By Eleanor Laise
Julia Gutierrez spent her final weeks in pain. Last year, the 78-year-old Arvada, Colo., assisted-living resident suffered a serious skin breakdown. When she got to the hospital, she was found to have severe dehydration and sepsis, and a portion of her bowel had failed, says Gutierrez’s daughter Sylvia Torralba. Gutierrez was put on hospice care and died at her daughter’s home less than two weeks later.
Torralba says Gutierrez’s care fell far short of what was promised by her healthcare provider, InnovAge Holding /zigman2/quotes/208648373/composite INNV +5.65% . The Denver-based company is the largest player in the Program of All-Inclusive Care for the Elderly (PACE), a Medicare- and Medicaid-funded service designed to cover all the healthcare needs of some of the most frail, high-cost and medically complex seniors—and keep them out of nursing homes.
“InnovAge should have been aware and monitoring mom and known about her overall condition,” says Torralba. “I was constantly keeping up on them just to get them to do their job,” she says. “The hardest part was getting someone to talk to me.”
Torralba also holds accountable the assisted-living facility to which InnovAge referred her mother. The InnovAge promise of all-inclusive care, Torralba says, turned out to be “all-inclusive neglect.”
Backed by private equity, InnovAge has more than doubled its enrollment over the past five years while snaring Washington-connected directors, including scions of the Bush and Kennedy families and two former top Medicare officials. On Wall Street, the company raised roughly $374 million in a March initial public offering.
But vulnerable seniors have been brushed aside as InnovAge prioritized financial growth in recent years, people who have worked for the company say. Despite the cash and well-heeled connections, many InnovAge participants have had long waits for medical appointments, little access to specialists, and poor coordination of transportation, medication delivery and other services that the company is supposed to provide, according to former employees, patient advocates, and regulators. InnovAge pursued a plan to expand nationally while “denying [patients] access to thousands of medically necessary services,” according to a 2019 whistleblower complaint filed against the company by a former InnovAge employee. The federal government didn’t intervene in the case, and the former employee dropped the suit last year. The company’s growth also sits uneasily with some PACE experts and even the organization’s founders, who started InnovAge as a non-profit.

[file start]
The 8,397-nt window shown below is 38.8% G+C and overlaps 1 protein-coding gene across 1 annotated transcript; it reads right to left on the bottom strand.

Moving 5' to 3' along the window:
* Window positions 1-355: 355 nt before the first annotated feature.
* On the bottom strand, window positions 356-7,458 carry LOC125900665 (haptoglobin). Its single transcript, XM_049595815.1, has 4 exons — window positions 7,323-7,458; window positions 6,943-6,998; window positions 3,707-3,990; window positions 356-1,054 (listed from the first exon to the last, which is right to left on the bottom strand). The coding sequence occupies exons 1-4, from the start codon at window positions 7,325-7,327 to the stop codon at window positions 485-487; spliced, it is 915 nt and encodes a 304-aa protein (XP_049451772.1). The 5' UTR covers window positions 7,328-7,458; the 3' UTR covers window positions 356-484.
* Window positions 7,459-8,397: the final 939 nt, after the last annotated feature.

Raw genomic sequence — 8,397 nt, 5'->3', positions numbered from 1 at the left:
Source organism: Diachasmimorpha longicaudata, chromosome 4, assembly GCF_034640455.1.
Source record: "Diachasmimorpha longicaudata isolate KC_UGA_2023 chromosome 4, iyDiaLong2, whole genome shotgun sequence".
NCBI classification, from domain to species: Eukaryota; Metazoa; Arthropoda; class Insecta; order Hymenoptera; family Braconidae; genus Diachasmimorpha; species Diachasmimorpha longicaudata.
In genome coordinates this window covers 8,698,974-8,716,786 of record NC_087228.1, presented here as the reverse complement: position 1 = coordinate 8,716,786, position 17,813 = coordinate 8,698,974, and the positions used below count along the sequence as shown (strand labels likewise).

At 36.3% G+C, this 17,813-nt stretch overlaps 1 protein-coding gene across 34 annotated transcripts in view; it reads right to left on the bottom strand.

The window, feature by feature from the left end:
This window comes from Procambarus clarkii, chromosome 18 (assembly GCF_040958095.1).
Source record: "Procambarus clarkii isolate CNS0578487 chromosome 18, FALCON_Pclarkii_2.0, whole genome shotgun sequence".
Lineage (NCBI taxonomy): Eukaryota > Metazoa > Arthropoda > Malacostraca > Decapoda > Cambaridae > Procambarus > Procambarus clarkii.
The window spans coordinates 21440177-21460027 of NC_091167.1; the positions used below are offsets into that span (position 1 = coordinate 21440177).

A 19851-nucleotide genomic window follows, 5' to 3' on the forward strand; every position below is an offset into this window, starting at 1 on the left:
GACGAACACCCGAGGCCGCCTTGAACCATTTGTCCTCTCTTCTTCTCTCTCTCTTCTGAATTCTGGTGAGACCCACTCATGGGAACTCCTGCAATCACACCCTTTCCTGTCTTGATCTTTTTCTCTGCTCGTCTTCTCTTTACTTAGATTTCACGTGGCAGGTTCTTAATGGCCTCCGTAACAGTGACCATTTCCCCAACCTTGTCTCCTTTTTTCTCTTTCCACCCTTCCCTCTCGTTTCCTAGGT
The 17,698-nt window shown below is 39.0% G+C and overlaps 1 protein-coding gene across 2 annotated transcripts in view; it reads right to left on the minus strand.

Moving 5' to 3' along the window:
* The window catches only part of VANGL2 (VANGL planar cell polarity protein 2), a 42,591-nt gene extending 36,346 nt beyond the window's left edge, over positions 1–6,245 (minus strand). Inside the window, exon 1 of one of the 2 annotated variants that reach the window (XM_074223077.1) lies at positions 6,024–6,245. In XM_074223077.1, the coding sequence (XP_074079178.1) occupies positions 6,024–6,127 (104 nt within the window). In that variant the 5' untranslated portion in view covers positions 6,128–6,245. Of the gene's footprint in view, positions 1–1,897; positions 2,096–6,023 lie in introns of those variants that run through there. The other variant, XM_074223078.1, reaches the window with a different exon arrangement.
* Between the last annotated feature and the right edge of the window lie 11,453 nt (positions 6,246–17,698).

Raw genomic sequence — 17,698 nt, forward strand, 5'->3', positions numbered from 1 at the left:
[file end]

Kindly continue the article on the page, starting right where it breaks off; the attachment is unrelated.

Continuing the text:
Now, the company is attracting attention from federal and state regulators. The Centers for Medicare and Medicaid Services in September suspended enrollment of Medicare beneficiaries at InnovAge’s Sacramento location, citing failure to provide participants with medically necessary services. In Colorado, the company has recently been audited by two state agencies as well as CMS, and the state attorney general in July sent the company a civil investigative demand for information regarding patient services, referrals and Medicaid billing.
The scrutiny of InnovAge comes at a critical time for America’s seniors and the roughly $430 billion long-term care industry that serves them. Now that the pandemic has killed more than 186,000 people in U.S. long-term care facilities , patient advocates, lawmakers and some industry groups are pushing to dramatically expand home and community-based services such as PACE, which accounts for virtually all of InnovAge’s revenue. This year, Medicare and Medicaid PACE spending will total roughly $5.2 billion, the National PACE Association estimates. That’s more than $94,000 per participant.